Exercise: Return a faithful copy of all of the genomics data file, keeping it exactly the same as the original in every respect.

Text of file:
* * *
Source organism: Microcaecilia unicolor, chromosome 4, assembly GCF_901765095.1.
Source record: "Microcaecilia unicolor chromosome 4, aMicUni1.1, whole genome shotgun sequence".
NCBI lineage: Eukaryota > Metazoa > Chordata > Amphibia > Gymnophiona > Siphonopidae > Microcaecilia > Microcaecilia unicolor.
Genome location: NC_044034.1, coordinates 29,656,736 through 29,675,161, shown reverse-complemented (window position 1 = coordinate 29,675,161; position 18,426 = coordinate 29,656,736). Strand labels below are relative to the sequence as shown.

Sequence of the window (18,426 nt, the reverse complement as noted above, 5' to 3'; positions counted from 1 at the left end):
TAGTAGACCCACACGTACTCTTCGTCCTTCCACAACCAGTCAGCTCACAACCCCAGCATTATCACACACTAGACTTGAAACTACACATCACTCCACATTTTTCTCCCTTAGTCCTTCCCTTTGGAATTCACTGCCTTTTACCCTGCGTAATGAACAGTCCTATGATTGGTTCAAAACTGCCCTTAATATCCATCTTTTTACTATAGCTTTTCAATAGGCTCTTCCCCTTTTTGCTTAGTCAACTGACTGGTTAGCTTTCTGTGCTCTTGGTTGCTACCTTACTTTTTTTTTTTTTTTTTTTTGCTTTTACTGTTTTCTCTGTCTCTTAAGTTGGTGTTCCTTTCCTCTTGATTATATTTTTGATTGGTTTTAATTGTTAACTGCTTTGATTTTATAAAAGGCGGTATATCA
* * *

Source organism: Microcaecilia unicolor, chromosome 4, assembly GCF_901765095.1.
Source record: "Microcaecilia unicolor chromosome 4, aMicUni1.1, whole genome shotgun sequence".
NCBI lineage: Eukaryota > Metazoa > Chordata > Amphibia > Gymnophiona > Siphonopidae > Microcaecilia > Microcaecilia unicolor.
Genome location: NC_044034.1, coordinates 29,656,736 through 29,675,161, shown reverse-complemented (window position 1 = coordinate 29,675,161; position 18,426 = coordinate 29,656,736). Strand labels below are relative to the sequence as shown.

Sequence of the window (18,426 nt, the reverse complement as noted above, 5' to 3'; positions counted from 1 at the left end):
TAGTAGACCCACACGTACTCTTCGTCCTTCCACAACCAGTCAGCTCACAACCCCAGCATTATCACACACTAGACTTGAAACTACACATCACTCCACATTTTTCTCCCTTAGTCCTTCCCTTTGGAATTCACTGCCTTTTACCCTGCGTAATGAACAGTCCTATGATTGGTTCAAAACTGCCCTTAATATCCATCTTTTTACTATAGCTTTTCAATAGGCTCTTCCCCTTTTTGCTTAGTCAACTGACTGGTTAGCTTTCTGTGCTCTTGGTTGCTACCTTACTTTTTTTTTTTTTTTTTTTTGCTTTTACTGTTTTCTCTGTCTCTTAAGTTGGTGTTCCTTTCCTCTTGATTATATTTTTGATTGGTTTTAATTGTTAACTGCTTTGATTTTATAAAAGGCGGTATATCA